Permanent exposure of skin cells to solar radiation induces disturbances in cell metabolism via UV radiation. This creates the need for research and development of natural methods of protection against harmful effects of UV radiation. UV-induced modifications of both bioactive and structural proteins are some of the most dangerous changes in the cellular proteome. In order to maximize the effective protection of skin cells, single treatment therapies are now being replaced by combination therapies [14]. In addition, the testing of harmful effects of UV radiation and cytoprotection of selected compounds in the traditional two-dimensional (2D) culture system does not allow full understanding of the cellular phenotype and cell–cell interaction [31]. Therefore, we assessed the combined effect of ascorbic acid and rutin on the proteomic profile in keratinocytes grown in a three-dimensional (3D) system in an attempt to replicate the skin microenvironment.
This study combined the use of rutin and ascorbic acid, widely known as oral pharmacological agents for the prevention of flu and colds. However, such formulations, despite cytoprotective properties, are not commonly used together in preparations for skin care and protection. While ascorbic acid is frequently added to topical ointments, its interaction with rutin is still unknown apart from the fact that ascorbic acid enhances membranes penetration by rutin [21]. Moreover, water soluble ascorbic acid, as well as high molecular rutin have low absorption into the skin, which can be additionally compensated by oral supplementation. Literature data shows that oral supplementation of rutin in a standard dose 500 mg/day induces a 100 mg/L concentration of this molecule in the plasma following 5 h after ingestion, and decreases in the next five hours to 10 mg/L [32], which are comparable to the conditions used in this study.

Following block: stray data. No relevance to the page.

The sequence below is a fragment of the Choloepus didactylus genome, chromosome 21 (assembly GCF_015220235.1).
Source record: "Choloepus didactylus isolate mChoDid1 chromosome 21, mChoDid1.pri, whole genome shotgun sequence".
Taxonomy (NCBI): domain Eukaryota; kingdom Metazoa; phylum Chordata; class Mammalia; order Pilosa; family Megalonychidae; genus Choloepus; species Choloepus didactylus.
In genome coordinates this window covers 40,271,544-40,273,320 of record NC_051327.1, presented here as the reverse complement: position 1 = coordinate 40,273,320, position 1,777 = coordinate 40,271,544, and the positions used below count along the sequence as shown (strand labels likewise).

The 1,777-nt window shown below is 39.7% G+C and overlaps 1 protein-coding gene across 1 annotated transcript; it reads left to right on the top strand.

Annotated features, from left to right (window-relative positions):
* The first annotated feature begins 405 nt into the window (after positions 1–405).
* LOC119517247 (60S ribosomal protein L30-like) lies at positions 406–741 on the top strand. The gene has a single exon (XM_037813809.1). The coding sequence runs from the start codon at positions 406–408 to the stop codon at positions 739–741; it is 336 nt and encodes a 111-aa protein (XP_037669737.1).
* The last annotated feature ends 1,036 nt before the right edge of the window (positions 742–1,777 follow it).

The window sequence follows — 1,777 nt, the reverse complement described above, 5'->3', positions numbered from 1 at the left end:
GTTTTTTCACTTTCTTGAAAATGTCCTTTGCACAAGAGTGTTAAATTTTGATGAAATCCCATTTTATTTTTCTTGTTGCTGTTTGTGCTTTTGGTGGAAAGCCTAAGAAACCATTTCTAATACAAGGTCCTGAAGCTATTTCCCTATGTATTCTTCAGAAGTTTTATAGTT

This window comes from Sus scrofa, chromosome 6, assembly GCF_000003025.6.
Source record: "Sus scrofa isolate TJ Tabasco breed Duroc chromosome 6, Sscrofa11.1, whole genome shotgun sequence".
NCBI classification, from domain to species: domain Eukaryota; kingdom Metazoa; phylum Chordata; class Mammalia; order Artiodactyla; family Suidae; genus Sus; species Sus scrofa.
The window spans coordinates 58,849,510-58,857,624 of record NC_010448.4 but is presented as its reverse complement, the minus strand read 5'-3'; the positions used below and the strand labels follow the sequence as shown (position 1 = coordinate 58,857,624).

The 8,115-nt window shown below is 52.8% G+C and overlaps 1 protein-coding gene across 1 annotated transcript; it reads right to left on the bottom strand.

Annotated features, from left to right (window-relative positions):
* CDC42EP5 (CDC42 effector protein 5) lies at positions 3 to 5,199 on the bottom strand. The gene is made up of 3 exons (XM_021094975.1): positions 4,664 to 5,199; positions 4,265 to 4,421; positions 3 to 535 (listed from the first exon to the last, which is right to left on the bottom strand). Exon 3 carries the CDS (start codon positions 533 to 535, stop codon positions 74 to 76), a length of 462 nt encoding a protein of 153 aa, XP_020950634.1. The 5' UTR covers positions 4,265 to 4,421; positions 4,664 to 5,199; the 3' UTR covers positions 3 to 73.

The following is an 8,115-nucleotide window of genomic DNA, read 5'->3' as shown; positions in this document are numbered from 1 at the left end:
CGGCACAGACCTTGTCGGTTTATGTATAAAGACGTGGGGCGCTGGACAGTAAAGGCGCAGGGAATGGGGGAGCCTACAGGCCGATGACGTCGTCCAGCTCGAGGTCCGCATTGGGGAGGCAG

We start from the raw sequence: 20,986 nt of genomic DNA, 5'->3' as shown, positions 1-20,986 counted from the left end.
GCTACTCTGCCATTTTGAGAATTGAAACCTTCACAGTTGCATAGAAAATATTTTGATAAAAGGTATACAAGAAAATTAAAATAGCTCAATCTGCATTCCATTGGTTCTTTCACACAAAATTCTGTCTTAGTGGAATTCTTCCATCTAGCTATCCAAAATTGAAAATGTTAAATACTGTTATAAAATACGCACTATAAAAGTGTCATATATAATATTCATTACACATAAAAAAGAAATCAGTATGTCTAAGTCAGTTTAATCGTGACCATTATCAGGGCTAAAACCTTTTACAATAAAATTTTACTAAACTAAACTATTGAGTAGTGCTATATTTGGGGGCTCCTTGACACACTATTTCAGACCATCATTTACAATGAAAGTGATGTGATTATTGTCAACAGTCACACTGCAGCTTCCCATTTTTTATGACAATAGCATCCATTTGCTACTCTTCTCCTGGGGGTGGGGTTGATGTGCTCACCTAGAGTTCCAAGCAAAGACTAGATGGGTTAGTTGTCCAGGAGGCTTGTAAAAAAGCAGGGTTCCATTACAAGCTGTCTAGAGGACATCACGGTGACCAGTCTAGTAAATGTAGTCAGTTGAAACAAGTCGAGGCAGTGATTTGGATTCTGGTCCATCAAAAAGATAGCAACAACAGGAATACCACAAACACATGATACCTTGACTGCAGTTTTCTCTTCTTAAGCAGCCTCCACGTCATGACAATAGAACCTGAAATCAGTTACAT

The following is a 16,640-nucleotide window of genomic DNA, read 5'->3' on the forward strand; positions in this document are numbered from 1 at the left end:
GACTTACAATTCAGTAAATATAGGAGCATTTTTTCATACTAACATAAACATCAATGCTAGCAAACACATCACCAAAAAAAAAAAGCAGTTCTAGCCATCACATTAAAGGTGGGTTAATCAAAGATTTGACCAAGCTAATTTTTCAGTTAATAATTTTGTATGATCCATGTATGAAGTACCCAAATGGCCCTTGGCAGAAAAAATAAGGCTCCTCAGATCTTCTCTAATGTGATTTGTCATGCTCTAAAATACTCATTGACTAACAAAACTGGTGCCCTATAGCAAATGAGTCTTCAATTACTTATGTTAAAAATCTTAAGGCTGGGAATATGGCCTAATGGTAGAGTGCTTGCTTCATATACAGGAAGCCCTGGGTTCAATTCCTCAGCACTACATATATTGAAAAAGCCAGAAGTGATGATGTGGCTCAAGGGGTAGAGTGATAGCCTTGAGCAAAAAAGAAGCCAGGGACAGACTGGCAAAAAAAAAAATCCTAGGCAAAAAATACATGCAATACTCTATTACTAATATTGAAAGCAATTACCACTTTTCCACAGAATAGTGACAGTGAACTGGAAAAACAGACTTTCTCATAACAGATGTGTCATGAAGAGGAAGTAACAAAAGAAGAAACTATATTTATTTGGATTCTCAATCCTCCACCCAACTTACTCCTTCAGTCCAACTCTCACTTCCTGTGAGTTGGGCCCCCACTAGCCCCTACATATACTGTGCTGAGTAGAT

Both of the compounds used in this study, have exhibited in previous studies selective anti-inflammatory effects in UV-irradiated cells. It has been shown that ascorbic acid is able to downregulate IL-1β mRNA expression in UVA-irradiated and IL-8 mRNA in UVB-irradiated keratinocytes [33,34]. Additionally, rutin may influence UV-induced proinflammatory signaling via inhibition of the enzymes responsible for metabolism of fatty acids and reducing the generation of proinflammatory signaling molecules [10,16]. However, the combined action of rutin and ascorbic acid, as observed in this study and previous data from 2D culture keratinocytes [14], led to a reduction in the biological activity of NFκB, resulting in a significant reduction in TNFα levels. Therefore, the functional activity of rutin and ascorbic acid in UV irradiated keratinocytes leads to inhibition of inflammatory processes. Presented proteomic data are consistent with previous data obtained by Western blot analysis for 2D cultured keratinocytes [14].